Firefox Brings DNS over HTTPS by Default for U.S Users: Here’s How to Enable It

Firefox Starts rolling out the DNS over HTTPS by default for U.S users to bring fully encrypted browsing experience, and the rollout continues over the next few weeks.

The processing of rolling out takes a little longer time to ensure that no major issues are discovered as this new protocol when users experience this feature in Firefox.

Current DNS systems are leaving billion of users vulnerable since the internet is not encrypted, and it allows ISP’s and law enforcement agencies to spy your browsing activities due to unencrypted DNS queries.

By Implementing DNS over HTTPS, DNS traffic will be fully encrypted from clients (browsers) to resolvers through HTTPS, and it never lets anyone intercepted or tampered the browsing activities and spying on the network.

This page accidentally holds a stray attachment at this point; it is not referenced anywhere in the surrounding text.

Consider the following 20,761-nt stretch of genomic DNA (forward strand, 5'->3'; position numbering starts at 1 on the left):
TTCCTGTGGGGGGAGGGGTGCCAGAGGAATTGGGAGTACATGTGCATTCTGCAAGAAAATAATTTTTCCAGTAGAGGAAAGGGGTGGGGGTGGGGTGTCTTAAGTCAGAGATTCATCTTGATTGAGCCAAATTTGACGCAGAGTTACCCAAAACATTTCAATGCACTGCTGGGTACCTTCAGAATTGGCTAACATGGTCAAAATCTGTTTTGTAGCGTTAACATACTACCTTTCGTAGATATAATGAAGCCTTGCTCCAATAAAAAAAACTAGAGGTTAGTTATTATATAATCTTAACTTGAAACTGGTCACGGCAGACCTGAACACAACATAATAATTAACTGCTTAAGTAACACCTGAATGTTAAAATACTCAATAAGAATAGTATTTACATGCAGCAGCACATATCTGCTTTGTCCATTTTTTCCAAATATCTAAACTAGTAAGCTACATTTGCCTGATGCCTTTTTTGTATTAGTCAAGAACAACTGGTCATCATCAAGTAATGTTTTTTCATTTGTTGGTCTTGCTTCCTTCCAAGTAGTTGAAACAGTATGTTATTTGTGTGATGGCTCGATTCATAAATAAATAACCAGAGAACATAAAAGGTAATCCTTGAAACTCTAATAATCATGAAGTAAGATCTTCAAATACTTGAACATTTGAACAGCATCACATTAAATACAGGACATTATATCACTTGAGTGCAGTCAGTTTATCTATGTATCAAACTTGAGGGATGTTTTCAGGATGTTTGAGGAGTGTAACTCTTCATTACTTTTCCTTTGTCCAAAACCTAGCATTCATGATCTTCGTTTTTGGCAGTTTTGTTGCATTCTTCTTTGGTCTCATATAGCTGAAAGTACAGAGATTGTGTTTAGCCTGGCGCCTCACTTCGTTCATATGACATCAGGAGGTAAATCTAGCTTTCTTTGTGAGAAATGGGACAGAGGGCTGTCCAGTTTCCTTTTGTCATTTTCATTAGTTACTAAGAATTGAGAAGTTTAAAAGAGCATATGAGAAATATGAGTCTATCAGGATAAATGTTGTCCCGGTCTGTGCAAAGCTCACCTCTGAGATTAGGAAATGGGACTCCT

DNS over HTTPS also helps hide your browsing history from attackers on the network, helps prevent data collection by third parties on the network that ties your computer to websites you visit.

DNS over HTTPS by Default for US Users

Currently, Firefox brings DNS over HTTPS by Default only for US users. But outside of the U.S users can enable this feature manually by enable the following settings.

Settings -> General – > Network Setting (Scroll down to bottom) -> Enable DNS over HTTPS.

In this setting, you can enable DNS over HTTPS by clicking a checkbox and By default, this change will send your encrypted DNS requests to Cloudflare.

DNS over HTTPS

“We continue to explore enabling DoH in other regions and are working to add more providers as trusted resolvers to our program. DoH is just one of the many privacy protections you can expect to see from us in 2020.” Firefox Said.

Mozilla Recently added NextDNS in Firefox 73 update along with Cloudflare as an additional provider with DNS over HTTPS that provides an encryption connection for every DNS request from users.

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